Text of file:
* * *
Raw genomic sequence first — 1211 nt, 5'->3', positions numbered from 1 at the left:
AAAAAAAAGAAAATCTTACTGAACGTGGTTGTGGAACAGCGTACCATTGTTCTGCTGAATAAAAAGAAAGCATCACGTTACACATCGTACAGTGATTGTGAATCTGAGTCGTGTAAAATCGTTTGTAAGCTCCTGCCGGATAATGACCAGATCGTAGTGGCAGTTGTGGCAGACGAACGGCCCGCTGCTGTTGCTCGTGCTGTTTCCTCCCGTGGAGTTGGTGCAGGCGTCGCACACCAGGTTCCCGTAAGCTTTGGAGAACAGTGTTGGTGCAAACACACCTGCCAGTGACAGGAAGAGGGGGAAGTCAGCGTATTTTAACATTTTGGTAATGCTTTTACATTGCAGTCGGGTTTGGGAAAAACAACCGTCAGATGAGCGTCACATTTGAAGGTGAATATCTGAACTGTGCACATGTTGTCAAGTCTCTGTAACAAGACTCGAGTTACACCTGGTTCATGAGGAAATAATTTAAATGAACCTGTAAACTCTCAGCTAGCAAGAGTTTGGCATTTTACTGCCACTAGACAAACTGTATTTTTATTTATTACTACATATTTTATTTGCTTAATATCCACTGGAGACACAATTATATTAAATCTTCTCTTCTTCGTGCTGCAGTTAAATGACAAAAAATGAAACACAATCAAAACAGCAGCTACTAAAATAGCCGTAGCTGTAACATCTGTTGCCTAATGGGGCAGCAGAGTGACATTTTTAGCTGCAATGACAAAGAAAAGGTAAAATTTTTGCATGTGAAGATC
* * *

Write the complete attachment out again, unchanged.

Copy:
Raw genomic sequence first — 1211 nt, 5'->3', positions numbered from 1 at the left:
AAAAAAAAGAAAATCTTACTGAACGTGGTTGTGGAACAGCGTACCATTGTTCTGCTGAATAAAAAGAAAGCATCACGTTACACATCGTACAGTGATTGTGAATCTGAGTCGTGTAAAATCGTTTGTAAGCTCCTGCCGGATAATGACCAGATCGTAGTGGCAGTTGTGGCAGACGAACGGCCCGCTGCTGTTGCTCGTGCTGTTTCCTCCCGTGGAGTTGGTGCAGGCGTCGCACACCAGGTTCCCGTAAGCTTTGGAGAACAGTGTTGGTGCAAACACACCTGCCAGTGACAGGAAGAGGGGGAAGTCAGCGTATTTTAACATTTTGGTAATGCTTTTACATTGCAGTCGGGTTTGGGAAAAACAACCGTCAGATGAGCGTCACATTTGAAGGTGAATATCTGAACTGTGCACATGTTGTCAAGTCTCTGTAACAAGACTCGAGTTACACCTGGTTCATGAGGAAATAATTTAAATGAACCTGTAAACTCTCAGCTAGCAAGAGTTTGGCATTTTACTGCCACTAGACAAACTGTATTTTTATTTATTACTACATATTTTATTTGCTTAATATCCACTGGAGACACAATTATATTAAATCTTCTCTTCTTCGTGCTGCAGTTAAATGACAAAAAATGAAACACAATCAAAACAGCAGCTACTAAAATAGCCGTAGCTGTAACATCTGTTGCCTAATGGGGCAGCAGAGTGACATTTTTAGCTGCAATGACAAAGAAAAGGTAAAATTTTTGCATGTGAAGATC